The present mode of serving meats after the manner of the table d'hote - the carving done in the kitchen, and the results placed upon the platter to be served to the guests by butler or waiter - has in large measure done away with the demand for hints to the master or mistress of the home upon the art of carving. To those who adhere to the earlier custom, directions can be merely outlines; for the single means by which one may become an adept as a carver is in the repeated practice which is required for skill in any work of manipulation.
A prerequisite to carving is appropriate implements. The knife, the edge of which has been dulled upon the bread-board, or hacked in the offices of the kitchen, where it has been employed as the scullion's tool, may puncture and tear, but it will not carve. In the hand of even the most skilful it is exasperation.
The mistress of the home owes it to the head of the table, as well as to the ease of mind of her guests, to see that the carving set - the knife and its companion fork - shall be in the best condition for their work.
This will depend upon the form in which the roast is placed upon the platter. If it include several ribs, furnishing sufficient room for a base of bone, it may be so put before the carver that he may cut perpendicularly in thin slices, passing the knife in a line parallel with the ribs. If, however, the roast be laid upon the side, as is usual, the same direction is to be observed as to the cutting in lines parallel to the ribs.
Where a tenderloin roast is to be carved - having but the one large bone which divides the tenderloin from the more solid portion - there is little choice whether the knife is drawn with or transversely to the grain: the tenderness of the meat is assured in either case. It may be more convenient to sever entirely the tenderloin from the firmer part of the roast before beginning to slice. This will leave the carver at liberty to serve a portion of each quality of the meat to every guest, as the tenderloin may not be of sufficient size to serve to all.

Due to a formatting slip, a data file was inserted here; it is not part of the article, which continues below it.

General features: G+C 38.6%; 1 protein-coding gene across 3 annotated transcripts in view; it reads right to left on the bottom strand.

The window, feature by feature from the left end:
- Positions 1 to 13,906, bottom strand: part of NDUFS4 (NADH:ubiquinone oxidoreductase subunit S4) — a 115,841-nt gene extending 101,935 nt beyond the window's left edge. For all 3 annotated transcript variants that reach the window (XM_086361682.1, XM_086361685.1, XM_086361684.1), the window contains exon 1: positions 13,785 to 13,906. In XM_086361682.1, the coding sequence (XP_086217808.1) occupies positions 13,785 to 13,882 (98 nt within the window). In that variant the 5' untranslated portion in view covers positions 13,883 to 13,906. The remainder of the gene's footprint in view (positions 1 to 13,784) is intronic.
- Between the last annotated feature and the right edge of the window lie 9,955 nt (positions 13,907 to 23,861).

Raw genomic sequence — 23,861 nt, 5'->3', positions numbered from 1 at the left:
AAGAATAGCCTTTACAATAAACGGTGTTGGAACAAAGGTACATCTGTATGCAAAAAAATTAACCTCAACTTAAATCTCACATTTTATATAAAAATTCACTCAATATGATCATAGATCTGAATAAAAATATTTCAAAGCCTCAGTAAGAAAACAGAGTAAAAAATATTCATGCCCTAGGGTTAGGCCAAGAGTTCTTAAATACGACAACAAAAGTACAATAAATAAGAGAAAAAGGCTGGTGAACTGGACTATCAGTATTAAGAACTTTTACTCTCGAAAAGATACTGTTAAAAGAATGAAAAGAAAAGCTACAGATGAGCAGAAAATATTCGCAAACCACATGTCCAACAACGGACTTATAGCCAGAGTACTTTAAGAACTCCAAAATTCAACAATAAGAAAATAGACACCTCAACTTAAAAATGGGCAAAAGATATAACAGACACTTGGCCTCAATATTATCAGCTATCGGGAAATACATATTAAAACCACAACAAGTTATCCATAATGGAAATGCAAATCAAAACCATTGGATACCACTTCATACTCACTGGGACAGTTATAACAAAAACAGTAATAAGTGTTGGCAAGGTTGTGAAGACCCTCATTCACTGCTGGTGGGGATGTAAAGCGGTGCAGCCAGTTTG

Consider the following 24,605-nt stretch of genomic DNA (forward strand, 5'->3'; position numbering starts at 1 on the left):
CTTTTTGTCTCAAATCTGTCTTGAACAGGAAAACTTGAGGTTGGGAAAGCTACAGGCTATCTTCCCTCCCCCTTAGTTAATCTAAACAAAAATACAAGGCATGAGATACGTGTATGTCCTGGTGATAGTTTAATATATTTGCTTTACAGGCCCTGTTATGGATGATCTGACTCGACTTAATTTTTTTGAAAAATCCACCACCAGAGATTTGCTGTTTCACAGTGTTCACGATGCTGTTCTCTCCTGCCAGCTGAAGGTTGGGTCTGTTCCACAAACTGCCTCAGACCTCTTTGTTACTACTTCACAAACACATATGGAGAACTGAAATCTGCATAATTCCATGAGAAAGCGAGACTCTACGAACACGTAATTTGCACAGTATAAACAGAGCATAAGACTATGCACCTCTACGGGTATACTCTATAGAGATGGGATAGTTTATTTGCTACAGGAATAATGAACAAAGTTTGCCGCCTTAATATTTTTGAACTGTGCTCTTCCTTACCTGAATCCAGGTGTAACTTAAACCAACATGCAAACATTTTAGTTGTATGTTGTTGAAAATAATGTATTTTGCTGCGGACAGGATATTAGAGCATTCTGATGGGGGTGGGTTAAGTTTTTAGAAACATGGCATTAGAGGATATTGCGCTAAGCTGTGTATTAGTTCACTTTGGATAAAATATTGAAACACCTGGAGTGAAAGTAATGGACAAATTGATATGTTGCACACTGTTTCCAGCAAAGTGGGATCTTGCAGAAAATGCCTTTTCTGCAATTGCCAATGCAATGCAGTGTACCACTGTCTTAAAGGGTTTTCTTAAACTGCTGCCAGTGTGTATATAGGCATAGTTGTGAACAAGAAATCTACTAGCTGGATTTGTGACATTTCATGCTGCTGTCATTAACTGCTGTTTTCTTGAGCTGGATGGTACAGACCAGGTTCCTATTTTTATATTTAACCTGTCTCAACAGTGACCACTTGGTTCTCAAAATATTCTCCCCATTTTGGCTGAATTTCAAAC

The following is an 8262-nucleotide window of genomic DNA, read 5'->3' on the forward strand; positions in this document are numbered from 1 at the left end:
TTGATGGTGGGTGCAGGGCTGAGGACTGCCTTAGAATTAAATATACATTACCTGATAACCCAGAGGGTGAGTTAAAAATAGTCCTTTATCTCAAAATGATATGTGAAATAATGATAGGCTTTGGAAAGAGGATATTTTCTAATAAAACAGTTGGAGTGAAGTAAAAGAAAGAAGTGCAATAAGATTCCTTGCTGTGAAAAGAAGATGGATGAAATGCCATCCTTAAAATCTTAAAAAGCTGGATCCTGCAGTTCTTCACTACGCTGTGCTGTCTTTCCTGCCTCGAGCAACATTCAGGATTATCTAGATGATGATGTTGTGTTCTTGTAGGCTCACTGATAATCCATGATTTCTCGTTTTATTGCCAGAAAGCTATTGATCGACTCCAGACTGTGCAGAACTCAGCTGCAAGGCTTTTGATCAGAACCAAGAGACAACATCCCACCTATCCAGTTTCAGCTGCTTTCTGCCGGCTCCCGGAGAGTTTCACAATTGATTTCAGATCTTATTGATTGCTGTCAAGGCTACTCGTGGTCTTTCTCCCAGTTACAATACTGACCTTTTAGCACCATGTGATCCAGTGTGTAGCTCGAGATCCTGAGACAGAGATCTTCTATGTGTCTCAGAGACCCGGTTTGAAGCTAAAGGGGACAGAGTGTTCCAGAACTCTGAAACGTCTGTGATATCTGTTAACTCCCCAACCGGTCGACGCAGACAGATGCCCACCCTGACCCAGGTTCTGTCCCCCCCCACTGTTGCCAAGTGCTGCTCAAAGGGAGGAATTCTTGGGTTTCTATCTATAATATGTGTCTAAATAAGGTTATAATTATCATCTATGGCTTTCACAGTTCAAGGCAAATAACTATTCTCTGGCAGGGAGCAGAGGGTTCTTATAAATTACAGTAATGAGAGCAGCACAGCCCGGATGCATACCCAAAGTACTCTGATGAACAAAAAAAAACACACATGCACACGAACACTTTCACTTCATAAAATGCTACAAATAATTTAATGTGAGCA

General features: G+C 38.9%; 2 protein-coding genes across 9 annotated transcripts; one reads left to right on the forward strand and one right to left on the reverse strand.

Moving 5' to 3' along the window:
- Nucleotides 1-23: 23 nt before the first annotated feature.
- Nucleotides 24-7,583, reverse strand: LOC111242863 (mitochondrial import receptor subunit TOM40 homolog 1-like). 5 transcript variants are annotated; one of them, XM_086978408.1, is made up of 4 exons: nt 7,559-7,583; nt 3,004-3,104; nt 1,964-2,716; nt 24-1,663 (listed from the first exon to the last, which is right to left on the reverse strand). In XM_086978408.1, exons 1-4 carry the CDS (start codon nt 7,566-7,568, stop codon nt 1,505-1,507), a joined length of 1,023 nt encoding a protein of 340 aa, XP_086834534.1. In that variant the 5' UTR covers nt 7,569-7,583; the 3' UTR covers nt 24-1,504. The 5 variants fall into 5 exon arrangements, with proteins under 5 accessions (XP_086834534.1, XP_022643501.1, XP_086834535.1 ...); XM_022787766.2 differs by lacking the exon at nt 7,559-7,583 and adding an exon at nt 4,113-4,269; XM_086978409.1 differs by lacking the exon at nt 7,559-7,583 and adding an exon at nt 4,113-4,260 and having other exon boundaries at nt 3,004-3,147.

If the small ribs - which are generally taken off for chops - are left with the leg, the carver is free to ask the preference of each guest for the rib or solid slice. The chops may be detached by drawing the point of the knife between the ribs, and - if the butcher has properly done his part - in severing the light cartilage at the backbone, as in parting vertebrae. The fleshy portion of the leg will be more tender if cut in slices at a right angle with the bone, as one would carve a ham;that is, across the grain. Some carvers, however, prefer to cut lamb or mutton with the grain, as it enables them to serve a portion more or less thoroughly cooked, according to the preference of those to be helped. These directions apply equally to carving a haunch of venison.
The fowl - whether turkey, chicken or duck - should be placed on its back upon the platter. This will permit the carver to transfix the breastbone firmly with the fork; for, upon the stanchness of the hold here will depend the success of all further operations. The wing from the nearer side should first be dissevered by a gash of the knife underneath the socket. This, if the fowl be tender, is easily accomplished with a single cut. The first and second joints of the leg may next be separated, and the second or upper joint removed from its junction with the body, as was the wing. This is easily effected by a slight cut and pressure of the bone outward. The sidebone may be taken off by running the blade directly along the backbone; for it adheres only by a filament of skin and the soft fat that attaches to it on this line.
These joints having been taken off, the breast is now entirely exposed, and further carving is a very simple matter. The removal of the leg has laid bare the cavity, from which the dressing may be lifted with a spoon, and the cutting of a few slices from the breast, near the neck, will open the crop with the stuffing usually placed there to plump the fowl. The main joint and the pinion of the wing may be severed by cutting the cartilage at the junction of the two bones.
There is an art in carving fish, and it is confined to a single direction. It is to open with a knife at the back, drawing the blade the whole distance from head to tail just above the backbone, and pressing the meat loose from its fastening. Portions may then be served by cutting transversely with the backbone. Fish so carved is freed from the intricate mass of small bones which are sure to mingle with the flesh if it be cut in any other way. The head, if not already removed, should first be taken off, and the collar or shoulder-bone lifted from the fish.